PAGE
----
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Marriage, Divorce, and Remarriage

We are well-served with books on marriage. Whether we are approaching our wedding day or closing in on our 50th anniversary, we’ve got lots of wise counsel to turn to: The Meaning of Marriage by Tim and Kathy Keller, Married for God by Christopher Ash, When Sinners Say, “I Do,” by Dave Harvey, and on and on. But while we are well-served with books on marriage, we are not nearly so well-served with books on divorce and remarriage. And while we may wish we had no need for such works, the sad fact is they are necessary.

New to the market is Jim Newheiser’s Marriage, Divorce, and Remarriage: Critical Questions and Answers. This book adopts a Q&A format to answer a host of important questions spanning dating and engagement to separation, divorce, and remarriage. It is all built upon the premise that God “has revealed in his infallible, timeless, and all-sufficient Word the nature of marriage, the obligations of marriage, who may be married, and when divorce and remarriage are permissible.”

Of course, there is little controversy among orthodox Christians about marriage. We all agree it is an institution designed by God for the benefit of humanity. We agree that it is defined something like this: “A lifelong covenant of companionship between a man and a woman that has been established under God and before the community.” Where there is much less unanimity is in the area of divorce and remarriage. While what Newheiser says about dating, courtship, and marriage are helpful, what he says about divorce and remarriage make his book a uniquely helpful and important contribution.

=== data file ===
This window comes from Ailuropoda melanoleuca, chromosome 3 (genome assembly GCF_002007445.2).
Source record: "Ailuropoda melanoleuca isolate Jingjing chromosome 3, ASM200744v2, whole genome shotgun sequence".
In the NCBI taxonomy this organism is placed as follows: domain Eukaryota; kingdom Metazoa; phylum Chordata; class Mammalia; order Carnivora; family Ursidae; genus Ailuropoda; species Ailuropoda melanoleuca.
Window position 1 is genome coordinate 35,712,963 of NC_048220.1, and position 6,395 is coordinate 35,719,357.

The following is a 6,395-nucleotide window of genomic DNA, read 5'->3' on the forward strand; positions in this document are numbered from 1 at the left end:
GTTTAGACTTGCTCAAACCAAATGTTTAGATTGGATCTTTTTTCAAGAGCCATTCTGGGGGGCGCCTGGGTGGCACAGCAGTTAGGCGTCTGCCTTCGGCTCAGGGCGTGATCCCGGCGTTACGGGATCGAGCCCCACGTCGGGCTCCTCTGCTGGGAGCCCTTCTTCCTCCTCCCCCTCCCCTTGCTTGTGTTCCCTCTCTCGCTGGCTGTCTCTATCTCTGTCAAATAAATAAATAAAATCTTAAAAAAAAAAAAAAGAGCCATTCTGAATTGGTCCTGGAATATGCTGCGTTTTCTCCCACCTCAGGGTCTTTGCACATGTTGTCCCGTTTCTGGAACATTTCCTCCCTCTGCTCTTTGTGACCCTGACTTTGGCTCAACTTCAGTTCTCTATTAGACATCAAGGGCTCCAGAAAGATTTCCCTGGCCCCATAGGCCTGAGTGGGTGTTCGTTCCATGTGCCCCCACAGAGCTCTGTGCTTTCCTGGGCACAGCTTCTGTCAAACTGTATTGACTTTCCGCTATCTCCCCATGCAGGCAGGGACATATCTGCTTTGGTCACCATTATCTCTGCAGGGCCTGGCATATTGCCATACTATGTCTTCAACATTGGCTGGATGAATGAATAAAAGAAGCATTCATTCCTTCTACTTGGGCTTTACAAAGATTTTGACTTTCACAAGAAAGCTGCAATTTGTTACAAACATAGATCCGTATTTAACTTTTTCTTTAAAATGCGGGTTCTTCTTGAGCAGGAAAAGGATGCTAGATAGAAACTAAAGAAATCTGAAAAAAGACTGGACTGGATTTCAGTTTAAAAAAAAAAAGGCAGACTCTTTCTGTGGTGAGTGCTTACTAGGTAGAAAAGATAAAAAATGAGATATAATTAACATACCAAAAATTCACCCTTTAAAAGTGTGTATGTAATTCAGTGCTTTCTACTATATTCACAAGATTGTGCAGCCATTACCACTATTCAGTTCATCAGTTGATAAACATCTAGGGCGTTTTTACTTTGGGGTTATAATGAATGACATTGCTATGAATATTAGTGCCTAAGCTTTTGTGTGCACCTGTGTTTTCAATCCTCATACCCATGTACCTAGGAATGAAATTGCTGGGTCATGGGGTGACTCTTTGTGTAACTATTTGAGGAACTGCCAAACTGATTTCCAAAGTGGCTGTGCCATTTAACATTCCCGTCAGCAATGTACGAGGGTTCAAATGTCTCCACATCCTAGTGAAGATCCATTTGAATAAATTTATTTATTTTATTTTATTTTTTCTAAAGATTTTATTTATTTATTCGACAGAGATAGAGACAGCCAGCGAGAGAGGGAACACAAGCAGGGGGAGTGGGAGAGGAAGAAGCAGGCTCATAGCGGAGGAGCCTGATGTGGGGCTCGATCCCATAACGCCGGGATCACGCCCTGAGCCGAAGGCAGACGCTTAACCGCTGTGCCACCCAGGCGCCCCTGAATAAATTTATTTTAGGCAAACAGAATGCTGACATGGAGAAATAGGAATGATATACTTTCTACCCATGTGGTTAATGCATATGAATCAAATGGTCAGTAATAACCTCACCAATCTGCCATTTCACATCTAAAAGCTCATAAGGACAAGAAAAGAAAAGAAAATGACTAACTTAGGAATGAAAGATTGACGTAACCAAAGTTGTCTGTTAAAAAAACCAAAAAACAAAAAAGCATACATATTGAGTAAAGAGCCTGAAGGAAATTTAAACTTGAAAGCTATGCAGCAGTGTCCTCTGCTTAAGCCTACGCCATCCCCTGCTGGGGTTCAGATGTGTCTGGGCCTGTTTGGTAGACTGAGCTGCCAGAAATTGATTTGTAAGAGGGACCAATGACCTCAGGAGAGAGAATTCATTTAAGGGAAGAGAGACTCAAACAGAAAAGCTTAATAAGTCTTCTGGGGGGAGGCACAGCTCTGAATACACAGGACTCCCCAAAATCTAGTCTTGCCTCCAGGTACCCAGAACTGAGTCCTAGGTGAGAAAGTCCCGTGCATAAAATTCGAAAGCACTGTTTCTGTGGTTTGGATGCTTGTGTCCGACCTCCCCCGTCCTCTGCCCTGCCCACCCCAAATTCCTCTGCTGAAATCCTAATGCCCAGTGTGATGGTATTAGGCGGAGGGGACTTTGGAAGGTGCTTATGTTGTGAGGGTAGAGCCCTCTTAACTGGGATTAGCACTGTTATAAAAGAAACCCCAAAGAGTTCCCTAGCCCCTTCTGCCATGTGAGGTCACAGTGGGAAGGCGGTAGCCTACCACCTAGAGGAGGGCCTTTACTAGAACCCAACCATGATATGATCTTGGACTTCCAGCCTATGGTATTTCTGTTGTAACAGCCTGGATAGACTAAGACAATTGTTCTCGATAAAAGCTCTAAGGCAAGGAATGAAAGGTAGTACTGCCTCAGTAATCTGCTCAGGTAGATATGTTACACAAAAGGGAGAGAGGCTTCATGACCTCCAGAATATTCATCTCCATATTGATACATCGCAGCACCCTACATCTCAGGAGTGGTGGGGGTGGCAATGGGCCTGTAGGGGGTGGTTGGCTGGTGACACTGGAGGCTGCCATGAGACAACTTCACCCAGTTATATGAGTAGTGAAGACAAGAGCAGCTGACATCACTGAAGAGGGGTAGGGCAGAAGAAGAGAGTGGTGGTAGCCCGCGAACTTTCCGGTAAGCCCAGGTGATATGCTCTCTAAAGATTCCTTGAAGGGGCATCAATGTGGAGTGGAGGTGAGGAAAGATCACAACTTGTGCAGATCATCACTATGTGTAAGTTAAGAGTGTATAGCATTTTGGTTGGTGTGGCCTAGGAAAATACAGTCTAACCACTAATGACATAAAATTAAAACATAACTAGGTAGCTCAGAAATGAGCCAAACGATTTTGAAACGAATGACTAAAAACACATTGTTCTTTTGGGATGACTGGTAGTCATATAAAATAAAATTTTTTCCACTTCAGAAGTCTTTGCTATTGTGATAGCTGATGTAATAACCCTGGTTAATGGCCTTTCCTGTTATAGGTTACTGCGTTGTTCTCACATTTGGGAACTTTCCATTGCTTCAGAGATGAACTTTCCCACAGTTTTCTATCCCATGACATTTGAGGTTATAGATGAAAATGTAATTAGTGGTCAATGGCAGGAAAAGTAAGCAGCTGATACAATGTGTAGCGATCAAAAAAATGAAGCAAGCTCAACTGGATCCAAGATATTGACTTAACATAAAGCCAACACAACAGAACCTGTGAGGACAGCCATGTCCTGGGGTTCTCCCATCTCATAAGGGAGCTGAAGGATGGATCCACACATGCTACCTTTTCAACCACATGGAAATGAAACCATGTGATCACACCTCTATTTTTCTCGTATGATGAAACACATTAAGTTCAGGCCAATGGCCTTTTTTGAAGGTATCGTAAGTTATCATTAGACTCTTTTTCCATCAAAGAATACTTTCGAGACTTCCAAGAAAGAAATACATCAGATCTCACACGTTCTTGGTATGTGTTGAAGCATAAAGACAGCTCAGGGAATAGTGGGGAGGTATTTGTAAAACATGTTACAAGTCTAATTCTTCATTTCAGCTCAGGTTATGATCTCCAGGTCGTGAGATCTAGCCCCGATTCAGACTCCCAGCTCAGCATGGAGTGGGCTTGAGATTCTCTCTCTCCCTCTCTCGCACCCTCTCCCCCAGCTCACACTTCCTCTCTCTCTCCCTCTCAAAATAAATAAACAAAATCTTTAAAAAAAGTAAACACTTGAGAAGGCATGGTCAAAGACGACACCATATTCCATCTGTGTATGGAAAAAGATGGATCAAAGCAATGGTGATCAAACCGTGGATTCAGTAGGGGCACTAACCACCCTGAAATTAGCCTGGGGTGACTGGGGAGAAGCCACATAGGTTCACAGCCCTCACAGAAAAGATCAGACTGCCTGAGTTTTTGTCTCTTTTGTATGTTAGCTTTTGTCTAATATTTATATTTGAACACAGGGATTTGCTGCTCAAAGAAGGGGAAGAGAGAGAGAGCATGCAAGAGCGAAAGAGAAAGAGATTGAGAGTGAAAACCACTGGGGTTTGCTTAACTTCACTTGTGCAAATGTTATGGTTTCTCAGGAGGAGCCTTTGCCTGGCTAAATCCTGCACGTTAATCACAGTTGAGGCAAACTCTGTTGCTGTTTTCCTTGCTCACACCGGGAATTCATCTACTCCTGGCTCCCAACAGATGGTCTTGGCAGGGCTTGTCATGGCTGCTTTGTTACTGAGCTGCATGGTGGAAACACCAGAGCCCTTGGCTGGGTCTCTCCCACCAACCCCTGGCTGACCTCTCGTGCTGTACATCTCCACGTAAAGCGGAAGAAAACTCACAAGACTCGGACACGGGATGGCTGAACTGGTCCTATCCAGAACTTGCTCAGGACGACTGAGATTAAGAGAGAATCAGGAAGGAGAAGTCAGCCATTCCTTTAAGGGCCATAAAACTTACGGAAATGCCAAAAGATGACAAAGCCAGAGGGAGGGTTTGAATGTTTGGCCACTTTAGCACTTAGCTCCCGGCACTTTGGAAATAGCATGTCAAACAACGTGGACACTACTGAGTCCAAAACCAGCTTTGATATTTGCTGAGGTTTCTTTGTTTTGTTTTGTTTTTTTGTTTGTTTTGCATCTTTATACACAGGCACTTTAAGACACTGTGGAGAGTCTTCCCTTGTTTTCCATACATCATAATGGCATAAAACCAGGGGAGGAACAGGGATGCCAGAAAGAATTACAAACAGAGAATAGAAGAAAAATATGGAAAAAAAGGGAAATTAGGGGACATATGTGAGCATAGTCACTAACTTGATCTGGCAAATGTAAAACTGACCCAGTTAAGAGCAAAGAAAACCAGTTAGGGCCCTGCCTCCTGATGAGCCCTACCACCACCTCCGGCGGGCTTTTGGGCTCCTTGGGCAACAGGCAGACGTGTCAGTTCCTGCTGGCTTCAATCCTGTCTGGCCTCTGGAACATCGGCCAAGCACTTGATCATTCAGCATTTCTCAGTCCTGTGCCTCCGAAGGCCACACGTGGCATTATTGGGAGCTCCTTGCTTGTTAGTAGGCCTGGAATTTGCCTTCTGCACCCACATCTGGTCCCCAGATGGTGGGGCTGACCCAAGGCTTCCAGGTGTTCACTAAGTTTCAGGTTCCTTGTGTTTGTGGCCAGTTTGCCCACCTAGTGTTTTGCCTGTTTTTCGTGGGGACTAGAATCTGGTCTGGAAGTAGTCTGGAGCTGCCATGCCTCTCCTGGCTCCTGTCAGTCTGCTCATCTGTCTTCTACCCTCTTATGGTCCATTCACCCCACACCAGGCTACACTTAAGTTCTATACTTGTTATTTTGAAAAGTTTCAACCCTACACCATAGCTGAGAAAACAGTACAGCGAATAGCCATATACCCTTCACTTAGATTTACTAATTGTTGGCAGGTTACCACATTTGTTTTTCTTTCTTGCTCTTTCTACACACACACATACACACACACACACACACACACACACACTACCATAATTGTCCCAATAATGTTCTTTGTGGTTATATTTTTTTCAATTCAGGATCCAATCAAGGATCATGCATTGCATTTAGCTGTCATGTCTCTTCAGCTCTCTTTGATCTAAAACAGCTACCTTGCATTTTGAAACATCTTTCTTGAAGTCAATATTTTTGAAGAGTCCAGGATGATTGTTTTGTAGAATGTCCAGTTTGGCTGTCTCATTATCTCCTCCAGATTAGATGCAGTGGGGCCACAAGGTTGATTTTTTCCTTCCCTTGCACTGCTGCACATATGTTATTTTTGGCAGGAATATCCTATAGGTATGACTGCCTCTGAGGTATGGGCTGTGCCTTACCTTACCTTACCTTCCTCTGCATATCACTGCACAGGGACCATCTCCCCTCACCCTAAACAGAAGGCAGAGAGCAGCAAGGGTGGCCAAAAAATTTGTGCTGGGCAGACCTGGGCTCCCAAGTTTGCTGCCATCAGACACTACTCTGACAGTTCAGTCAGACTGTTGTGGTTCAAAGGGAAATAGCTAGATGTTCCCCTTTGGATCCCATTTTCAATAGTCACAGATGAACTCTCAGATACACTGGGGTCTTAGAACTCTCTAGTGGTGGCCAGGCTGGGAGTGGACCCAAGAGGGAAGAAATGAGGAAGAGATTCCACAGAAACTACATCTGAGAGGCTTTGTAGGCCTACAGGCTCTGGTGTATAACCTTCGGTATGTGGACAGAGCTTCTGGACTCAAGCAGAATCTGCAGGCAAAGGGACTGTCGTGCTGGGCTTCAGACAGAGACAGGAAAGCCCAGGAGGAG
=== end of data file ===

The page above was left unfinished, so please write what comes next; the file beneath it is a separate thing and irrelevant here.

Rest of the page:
Among Christians there are essentially two positions on divorce and remarriage. The majority view is that the Bible allows for divorce and remarriage under a limited set of circumstances; the minority or permanence view insists that a Christian may never initiate divorce and may never remarry so long as their spouse is alive. At their best, both views protect the sanctity of marriage by guarding against easy divorce and both views protect innocent parties who may be suffering at the hands of an abusive or otherwise ungodly spouse.

Newheiser takes and defends the majority view, but he first insists that divorce is never desirable and, at least among Christians, never inevitable. “While we should labor to understand what the Bible says about whether or when a marriage may end in divorce and whether or when a divorced person may remarry, it is most important to strive to learn how the gospel can enable shattered relationships to heal.” While he insists that divorce is always unfortunate and contrary to God’s design for marriage, he also insists the Bible allows for it in cases of adultery or abandonment. By my assessment he defends the position well through his careful interaction with the relevant biblical texts.

As I read this book, I was especially struck by the centrality of the local church in God’s plan for the world, for it plays a key role in both the forming and the dissolving of marriages. The local church bears a special responsibility to protect the vulnerable and discipline the wayward. When she handles these responsibilities seriously through teaching, counseling, and even excommunication, she protects those who need protection and disciplines those who need discipline. I can’t help but wonder how much the prevalence of divorce among professed Christians simply proves that the church has abdicated some of her key responsibilities.

Marriage, Divorce, and Remarriage is a strong book and one that will prove valuable to pastors, counselors, and church members. After all, few of us are untouched by issues related to divorce and remarriage; fewer still have diligently sought to understand what the Bible teaches on these important subjects. This book will help correct this.


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